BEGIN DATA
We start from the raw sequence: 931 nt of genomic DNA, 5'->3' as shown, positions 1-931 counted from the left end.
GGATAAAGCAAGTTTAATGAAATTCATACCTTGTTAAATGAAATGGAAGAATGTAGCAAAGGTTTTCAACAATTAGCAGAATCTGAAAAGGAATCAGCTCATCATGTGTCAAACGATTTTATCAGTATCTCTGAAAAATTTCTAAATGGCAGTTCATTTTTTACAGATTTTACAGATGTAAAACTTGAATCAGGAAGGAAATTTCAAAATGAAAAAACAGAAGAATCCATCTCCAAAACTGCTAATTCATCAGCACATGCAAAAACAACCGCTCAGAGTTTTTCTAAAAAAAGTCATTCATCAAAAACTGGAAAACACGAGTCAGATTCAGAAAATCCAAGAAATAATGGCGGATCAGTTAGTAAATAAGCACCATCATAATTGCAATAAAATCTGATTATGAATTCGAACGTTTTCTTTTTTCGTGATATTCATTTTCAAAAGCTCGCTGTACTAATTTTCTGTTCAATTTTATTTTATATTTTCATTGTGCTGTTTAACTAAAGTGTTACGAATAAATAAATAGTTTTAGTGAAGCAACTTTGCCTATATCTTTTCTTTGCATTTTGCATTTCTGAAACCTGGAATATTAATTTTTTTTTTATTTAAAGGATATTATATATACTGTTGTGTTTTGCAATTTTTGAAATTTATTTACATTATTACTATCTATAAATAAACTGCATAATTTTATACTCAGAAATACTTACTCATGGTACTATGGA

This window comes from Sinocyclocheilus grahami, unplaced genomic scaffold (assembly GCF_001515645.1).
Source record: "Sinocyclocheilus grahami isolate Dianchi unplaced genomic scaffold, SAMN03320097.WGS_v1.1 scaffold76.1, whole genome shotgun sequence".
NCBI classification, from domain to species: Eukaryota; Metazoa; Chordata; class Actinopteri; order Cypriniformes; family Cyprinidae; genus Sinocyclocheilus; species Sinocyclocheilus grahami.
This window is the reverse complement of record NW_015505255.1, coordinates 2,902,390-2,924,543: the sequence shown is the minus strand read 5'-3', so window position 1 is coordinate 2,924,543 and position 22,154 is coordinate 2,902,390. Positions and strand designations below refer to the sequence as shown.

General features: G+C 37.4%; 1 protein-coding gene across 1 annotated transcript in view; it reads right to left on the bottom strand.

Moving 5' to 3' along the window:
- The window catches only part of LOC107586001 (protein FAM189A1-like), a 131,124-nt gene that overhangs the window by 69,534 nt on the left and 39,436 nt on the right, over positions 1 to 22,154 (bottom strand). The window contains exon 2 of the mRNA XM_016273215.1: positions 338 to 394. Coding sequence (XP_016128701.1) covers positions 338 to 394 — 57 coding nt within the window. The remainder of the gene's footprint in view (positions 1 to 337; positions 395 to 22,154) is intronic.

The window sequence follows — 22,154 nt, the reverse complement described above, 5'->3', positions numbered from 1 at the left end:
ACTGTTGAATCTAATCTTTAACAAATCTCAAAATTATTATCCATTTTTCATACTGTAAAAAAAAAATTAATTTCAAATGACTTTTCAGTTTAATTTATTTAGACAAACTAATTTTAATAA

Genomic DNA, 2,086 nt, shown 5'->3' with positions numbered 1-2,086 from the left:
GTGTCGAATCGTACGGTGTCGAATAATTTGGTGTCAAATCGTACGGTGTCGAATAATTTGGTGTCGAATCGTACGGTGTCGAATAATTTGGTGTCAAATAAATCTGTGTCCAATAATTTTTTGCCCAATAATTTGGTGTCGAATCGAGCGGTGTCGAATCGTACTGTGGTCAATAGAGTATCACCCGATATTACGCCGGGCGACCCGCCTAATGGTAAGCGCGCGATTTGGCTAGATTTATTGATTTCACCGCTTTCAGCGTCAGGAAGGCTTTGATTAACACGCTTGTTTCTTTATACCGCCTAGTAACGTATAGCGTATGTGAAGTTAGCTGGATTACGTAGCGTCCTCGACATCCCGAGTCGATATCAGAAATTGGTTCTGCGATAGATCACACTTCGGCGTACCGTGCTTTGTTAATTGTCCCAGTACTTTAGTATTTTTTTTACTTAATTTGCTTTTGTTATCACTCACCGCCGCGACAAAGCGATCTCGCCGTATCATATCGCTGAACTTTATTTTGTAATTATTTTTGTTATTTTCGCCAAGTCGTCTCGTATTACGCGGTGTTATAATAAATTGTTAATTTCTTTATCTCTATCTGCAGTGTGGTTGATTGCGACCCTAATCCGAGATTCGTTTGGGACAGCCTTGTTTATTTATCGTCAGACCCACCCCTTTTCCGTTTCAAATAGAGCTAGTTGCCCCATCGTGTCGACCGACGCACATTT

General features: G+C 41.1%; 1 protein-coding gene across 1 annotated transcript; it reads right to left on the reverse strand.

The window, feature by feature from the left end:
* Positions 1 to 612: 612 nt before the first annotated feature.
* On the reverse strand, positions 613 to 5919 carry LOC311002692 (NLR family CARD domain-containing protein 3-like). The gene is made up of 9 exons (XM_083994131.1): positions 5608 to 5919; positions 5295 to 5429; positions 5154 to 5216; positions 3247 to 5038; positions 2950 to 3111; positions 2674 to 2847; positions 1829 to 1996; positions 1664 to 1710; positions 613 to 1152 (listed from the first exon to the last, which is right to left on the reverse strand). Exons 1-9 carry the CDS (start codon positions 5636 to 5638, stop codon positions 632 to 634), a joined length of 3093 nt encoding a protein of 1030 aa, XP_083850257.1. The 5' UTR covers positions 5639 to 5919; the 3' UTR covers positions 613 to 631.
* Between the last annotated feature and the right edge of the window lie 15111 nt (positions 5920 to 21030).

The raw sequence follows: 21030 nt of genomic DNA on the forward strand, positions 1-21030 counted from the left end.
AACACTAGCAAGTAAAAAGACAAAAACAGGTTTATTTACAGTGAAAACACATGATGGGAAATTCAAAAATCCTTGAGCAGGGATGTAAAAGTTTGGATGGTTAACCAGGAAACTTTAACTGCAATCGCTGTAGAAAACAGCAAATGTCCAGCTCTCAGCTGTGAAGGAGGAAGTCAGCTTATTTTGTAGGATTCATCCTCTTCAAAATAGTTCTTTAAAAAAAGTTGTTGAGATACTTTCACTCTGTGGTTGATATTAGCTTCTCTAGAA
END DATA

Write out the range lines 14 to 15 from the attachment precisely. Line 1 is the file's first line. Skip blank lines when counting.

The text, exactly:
General features: G+C 41.1%; 1 protein-coding gene across 1 annotated transcript; it reads right to left on the reverse strand.

The window, feature by feature from the left end: